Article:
Here's the difference between Mishima and Nabokov: it's far from clear to me whether Mishima is intentionally trying to manipulate his readers in to sympathizing with ultimately disgusting characters, or if he genuinely thinks that the mindsets of Ryuji and Noboru are sympathetic. Mishima, after all, had a pretty strange view of the world, one that ultimately culminated in his theatrical suicide (his call for ultranationalism seemingly a pretext by which to achieve the type of death he craved). The character of Fusako, for instance, is given little depth and does little to refute the views of Noboru and Ryuji that most people are uncritical and without grand thoughts or lofty ambitions. If Mishima wrote this book as a criticism or warning against these feelings of aloofness and superiority that Ryuji and Noboru hold, then that's good, although I didn't think the rest of the work elevated the book beyond that. If, alternatively, Mishima presented these two characters with those thoughts because they mirrored his own thinking, or because he thought those attitudes worth sympathizing with... well, let's just say it's always a good idea to be critical of not only the text itself but of the author's work as a whole as well. I'll have to read something else by Mishima to see if this thread recurs elsewhere in his work. ( )
  BayardUS | Dec 10, 2014 |
This book scared me and gave me nightmares. Also, it confused me because part of it sounded like bad erotica and parts of it sounded like good dark writing. It was all pretty predictable but in that awful-car-wreck sort of way, you can't look away even though it disgusts you. I'm glad he didn't spell out the last scene. It's enough to imagine it. ( )
  JimmyChanga | Sep 11, 2013 |
This book scared me and gave me nightmares. Also, it confused me because part of it sounded like bad erotica and parts of it sounded like good dark writing. It was all pretty predictable but in that awful-car-wreck sort of way, you can't look away even though it disgusts you. I'm glad he didn't spell out the last scene. It's enough to imagine it. ( )
  JimmyChanga | Sep 11, 2013 |
Showing 1-5 of 32 (next | show all)
"Both novels have their brilliant moments, and both fall short of sustained brilliance."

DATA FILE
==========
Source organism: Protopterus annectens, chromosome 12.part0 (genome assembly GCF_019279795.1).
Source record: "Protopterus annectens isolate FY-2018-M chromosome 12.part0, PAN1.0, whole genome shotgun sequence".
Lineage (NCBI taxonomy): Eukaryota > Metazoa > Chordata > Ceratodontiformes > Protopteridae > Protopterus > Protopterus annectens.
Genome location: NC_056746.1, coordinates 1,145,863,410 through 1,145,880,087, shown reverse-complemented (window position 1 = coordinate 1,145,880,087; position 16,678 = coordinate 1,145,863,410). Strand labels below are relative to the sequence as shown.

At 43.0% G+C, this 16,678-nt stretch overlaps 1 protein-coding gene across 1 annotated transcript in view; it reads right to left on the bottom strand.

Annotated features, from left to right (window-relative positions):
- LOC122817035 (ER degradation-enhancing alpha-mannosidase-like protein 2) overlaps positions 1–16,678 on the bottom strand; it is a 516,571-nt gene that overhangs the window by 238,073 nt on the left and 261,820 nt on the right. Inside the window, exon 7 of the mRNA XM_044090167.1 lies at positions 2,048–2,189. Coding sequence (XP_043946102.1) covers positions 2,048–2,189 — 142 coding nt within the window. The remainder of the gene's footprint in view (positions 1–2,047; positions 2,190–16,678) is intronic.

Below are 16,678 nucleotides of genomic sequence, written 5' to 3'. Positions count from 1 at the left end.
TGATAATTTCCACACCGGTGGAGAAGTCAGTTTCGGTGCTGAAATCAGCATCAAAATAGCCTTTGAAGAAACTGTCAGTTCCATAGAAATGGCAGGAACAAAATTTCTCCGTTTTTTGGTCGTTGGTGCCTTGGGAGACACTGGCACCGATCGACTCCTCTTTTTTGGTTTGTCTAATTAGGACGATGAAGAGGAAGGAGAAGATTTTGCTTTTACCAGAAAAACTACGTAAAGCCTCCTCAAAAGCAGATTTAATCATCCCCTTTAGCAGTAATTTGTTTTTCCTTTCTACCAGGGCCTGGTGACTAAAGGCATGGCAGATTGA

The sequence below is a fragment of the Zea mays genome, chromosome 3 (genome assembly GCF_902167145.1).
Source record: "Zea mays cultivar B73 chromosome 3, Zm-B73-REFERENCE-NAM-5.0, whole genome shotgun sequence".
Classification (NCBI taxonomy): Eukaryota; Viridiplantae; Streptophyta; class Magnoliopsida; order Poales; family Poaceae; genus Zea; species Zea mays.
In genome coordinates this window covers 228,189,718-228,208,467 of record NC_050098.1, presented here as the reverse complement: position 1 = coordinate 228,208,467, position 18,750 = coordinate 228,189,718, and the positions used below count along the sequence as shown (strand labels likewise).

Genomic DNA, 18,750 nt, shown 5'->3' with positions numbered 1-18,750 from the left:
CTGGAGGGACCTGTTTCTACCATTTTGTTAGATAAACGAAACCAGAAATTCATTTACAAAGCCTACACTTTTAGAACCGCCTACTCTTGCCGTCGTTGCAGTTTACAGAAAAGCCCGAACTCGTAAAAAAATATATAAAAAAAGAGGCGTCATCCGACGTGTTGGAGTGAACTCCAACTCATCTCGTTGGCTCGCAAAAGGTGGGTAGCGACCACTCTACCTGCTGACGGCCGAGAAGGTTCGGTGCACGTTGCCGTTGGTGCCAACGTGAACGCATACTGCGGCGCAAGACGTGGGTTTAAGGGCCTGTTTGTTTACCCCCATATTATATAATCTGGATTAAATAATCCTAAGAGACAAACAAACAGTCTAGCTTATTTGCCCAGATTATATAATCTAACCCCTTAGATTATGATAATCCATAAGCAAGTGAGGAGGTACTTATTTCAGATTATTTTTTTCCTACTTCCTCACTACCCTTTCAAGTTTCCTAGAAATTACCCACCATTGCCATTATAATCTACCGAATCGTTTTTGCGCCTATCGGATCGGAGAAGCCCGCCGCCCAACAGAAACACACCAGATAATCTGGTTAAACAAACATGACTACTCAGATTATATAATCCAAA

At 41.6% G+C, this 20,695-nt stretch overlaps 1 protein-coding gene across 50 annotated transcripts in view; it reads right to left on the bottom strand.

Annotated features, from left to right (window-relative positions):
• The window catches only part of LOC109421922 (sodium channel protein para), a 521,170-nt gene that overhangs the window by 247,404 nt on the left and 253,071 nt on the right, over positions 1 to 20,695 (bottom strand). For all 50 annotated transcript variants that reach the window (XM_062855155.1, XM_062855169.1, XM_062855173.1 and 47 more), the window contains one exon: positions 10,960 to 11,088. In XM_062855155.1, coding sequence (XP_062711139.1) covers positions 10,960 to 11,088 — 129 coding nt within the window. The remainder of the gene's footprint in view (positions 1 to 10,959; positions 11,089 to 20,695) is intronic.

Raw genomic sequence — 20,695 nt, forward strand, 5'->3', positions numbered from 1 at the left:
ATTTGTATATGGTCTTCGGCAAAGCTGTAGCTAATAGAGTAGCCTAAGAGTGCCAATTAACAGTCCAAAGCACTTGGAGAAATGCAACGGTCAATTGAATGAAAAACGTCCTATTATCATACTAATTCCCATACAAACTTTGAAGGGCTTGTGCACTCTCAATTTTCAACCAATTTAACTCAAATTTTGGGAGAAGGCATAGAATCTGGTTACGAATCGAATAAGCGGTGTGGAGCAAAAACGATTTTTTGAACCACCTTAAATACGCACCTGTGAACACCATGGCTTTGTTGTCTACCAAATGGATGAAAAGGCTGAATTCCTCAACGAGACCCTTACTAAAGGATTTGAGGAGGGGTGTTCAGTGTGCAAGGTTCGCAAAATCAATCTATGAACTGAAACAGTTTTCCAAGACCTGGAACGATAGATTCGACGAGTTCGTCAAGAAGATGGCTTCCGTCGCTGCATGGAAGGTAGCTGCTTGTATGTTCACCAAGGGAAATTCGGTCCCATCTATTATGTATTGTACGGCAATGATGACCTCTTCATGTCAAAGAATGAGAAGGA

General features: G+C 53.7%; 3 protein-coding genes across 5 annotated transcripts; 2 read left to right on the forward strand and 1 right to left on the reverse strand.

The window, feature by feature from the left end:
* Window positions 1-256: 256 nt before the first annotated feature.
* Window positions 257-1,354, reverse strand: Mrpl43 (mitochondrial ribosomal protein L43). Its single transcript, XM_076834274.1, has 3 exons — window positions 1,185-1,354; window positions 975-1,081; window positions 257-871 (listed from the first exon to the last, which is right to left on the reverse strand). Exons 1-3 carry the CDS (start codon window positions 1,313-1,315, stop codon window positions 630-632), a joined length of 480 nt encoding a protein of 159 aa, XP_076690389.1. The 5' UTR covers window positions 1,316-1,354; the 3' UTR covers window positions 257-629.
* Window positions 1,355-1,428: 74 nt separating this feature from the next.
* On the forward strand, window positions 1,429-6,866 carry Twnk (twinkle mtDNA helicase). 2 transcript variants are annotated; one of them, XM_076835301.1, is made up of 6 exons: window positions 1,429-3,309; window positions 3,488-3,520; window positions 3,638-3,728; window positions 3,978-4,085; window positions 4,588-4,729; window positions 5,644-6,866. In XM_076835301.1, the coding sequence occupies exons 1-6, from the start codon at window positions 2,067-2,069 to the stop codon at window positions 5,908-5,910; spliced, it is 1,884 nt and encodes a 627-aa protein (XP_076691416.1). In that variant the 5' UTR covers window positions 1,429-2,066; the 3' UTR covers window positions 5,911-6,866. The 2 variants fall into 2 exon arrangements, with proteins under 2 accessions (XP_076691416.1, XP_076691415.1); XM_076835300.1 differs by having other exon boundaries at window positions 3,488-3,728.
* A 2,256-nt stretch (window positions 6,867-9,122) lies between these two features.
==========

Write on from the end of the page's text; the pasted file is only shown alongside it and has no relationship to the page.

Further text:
» Add other authors (15 possible)

Author nameRoleType of authorWork?Status
Yukio Mishimaprimary authorall editionsconfirmed
Nathan, JohnTranslatormain authorsome editionsconfirmed
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"Sleep well, dear."
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(Click to show. Warning: May contain spoilers.)
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Book description
"Gogo no Eiko" was written in five-months, was researched in Yokohama, and was, in the words of Mishima's friend and the English version's translator, John Nathan, a "romantic" novel (190). The novel was published in the early-60s; a period of decline for Mishima that began with "Kyoko ni Ie." The novel sold a modest 50,000 copies, which was slightly better than the 40,000 sales "Utsukushii Hoshi" had garnered the previous year, but it was nowhere near the 200,000 copies Mishima was used to in the late-50s. The poor sales of and the indifferent critical reception towards "Gogo no Eiko" so disappointed Mishima that he went to Kodansha and apologized for failing to write a bestseller.
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Amazon.com Product Description (ISBN 0679750150, Paperback)

"The Sailor Who Fell From Grace With the Sea" tells of a band of savage thirteen-year-old boys who reject the adult world as illusory, hypocritical, and sentimental, and train themselves in a brutal callousness they call 'ojectivity'. When the mother of one of them begins an affair with a ship's officer, he and his friends idealize the man at first; but it is not long before they conclude that he is in fact soft and romantic. They regard their disappointment in him as an act of betrayal on his part and react violently.

(retrieved from Amazon Thu, 12 Mar 2015 18:24:02 -0400)

(see all 3 descriptions)

Explores an adolescent's response to his mother's love affair with a handsome visitor to Yokohama.

(summary from another edition)

» see all 2 descriptions